MavenVersionResolver mavenVersionResolver = null;
        while (resolvers.hasNext()) {
          final TemplateVariableResolver resolver = resolvers.next();
          if (resolver instanceof MavenVersionResolver) {
            mavenVersionResolver = (MavenVersionResolver) resolver;
            break;
          }
        }
        return mavenVersionResolver;
      }
    
      /**
       * First find the maven-version-resolver from the registered resolvers.
       */
      private void registerResolvers() {
        final JavaPlugin javaPlugin = JavaPlugin.getDefault();
        if (javaPlugin == null) {
          throw new IllegalStateException(String.format(
              "Expected plugin '%s' is not available", JAVA_PLUGIN_ID));
        }
        final MavenVersionResolver mavenVersionResolver = getMavenVersionResolver(javaPlugin);
        if (mavenVersionResolver != null) {
          addMavenVersionResolver(javaPlugin, mavenVersionResolver);
        }
      }
    }
    
    

    Now its possible to use „pom_version“ in code-templates too:

    maven_version_codetemplate

    Now the final test  …  create a „normal“ java-project, create a new class. The javadoc will not contain a version (the project doesn’t have a maven-nature):

    maven_version_test_without_m2eclipse

    If the project is a „real“ maven project the version will be available:

    maven_version_test_with_m2eclipse

    If anyone need the plugin … leave a comment.

     
  • Andreas Höhmann 18:50 am Wednesday, 22. July 2009 Permalink |
    Tags: EclEmma, Eclipse, FindBugs, JBoss Tools, , MoreUnit, , PropEdit, Spring-IDE, , WTP   

    My Eclipse Plugin List 

    Today i updated my Eclipse 3.5 M7 to the final 3.5. Here are my plugin list:

    eclipse3.5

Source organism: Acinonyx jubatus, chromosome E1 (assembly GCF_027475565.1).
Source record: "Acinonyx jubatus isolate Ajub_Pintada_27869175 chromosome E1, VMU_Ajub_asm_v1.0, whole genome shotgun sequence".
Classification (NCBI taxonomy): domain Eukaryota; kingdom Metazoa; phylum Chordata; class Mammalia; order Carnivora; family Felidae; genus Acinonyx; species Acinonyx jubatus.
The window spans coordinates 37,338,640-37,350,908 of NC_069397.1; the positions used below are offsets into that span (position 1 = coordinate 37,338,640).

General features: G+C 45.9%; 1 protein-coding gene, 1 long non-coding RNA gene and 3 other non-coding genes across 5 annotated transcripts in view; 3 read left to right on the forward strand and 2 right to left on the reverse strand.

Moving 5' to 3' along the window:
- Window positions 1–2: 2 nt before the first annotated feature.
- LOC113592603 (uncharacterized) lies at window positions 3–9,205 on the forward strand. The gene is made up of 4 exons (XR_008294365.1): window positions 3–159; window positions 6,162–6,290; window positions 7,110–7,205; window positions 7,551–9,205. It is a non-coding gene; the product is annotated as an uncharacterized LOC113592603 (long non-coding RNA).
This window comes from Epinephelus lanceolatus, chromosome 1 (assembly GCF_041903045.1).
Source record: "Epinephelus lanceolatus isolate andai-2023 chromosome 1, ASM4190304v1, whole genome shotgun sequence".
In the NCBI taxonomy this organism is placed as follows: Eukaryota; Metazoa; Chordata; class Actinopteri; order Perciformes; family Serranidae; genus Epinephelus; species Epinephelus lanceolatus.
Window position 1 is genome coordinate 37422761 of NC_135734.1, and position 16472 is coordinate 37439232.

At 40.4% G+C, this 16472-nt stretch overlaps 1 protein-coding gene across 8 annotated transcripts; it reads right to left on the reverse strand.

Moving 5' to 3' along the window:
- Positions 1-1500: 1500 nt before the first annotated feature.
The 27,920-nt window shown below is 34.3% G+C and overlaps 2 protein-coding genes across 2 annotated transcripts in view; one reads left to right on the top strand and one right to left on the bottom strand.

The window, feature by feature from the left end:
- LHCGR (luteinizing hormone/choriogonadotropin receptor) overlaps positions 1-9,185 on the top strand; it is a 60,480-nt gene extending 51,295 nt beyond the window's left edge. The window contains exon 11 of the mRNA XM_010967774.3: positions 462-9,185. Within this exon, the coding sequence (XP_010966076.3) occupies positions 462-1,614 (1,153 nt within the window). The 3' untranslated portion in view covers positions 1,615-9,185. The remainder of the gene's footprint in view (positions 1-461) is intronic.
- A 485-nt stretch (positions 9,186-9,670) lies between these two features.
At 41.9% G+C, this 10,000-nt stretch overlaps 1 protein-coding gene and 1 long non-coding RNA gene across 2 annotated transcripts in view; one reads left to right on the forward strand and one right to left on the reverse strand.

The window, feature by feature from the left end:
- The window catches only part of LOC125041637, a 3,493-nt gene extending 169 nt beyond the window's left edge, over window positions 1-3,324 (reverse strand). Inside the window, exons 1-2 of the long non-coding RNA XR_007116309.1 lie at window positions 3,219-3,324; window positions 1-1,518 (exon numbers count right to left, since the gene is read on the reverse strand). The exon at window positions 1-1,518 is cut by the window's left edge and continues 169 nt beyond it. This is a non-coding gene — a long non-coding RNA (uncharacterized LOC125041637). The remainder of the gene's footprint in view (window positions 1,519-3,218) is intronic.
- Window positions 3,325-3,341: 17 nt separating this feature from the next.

• PropEdit – nice Propertyeditor which can handle UTF-8 correctly
    • Spring-IDE – Beansearch, Contexteditor with content assistant
    • FindBugs – Check your code for bugs
    • WTP – of course for a web developer 😉
    • Subversive – for SVN integration
    • JBoss Tools – nice XHTML (facelets) editor, web.xml editor, faces-config editor and more
    • m2Eclipse – cool maven integration
    • EclEmma – code coverage
    • TeamCity – continues integration platform
    • MoreUnit – jump from Code to Unittest, create new Test if not exists
    • TestNG – integration for these unittests

    What are your prefered plugins?

     
  • Andreas Höhmann 11:13 am Monday, 8. June 2009 Permalink |
    Tags: Eclipse, , , Repository   

    Nexus Pro verwaltet Eclipse-Repositories 

    Mit Hilfe von Nexus-Pro (Version 1.3.2) ist es möglich Eclipse-Plugin-Repositories zu verwalten.

    Damit wird es möglich für ein Entwicklungsteam eine Liste von Plugin-Repositories zentral zu verwalten. Alle Entwickler stellen in ihrem Eclipse Update Manager nur noch dieses eine Repository (Nexus) ein und fertig 🙂

    Vorteile:

    • externer Netzwerktraffic wird reduziert
    • Thema Sicherheit, Entwickler müssen nicht unbedingt ins Internet (Proxy etc.)
    • man sieht zentral welche Plugins, in welchen Versionen verwendet werden

    Kurzes Video hier: http://vimeo.com/4102464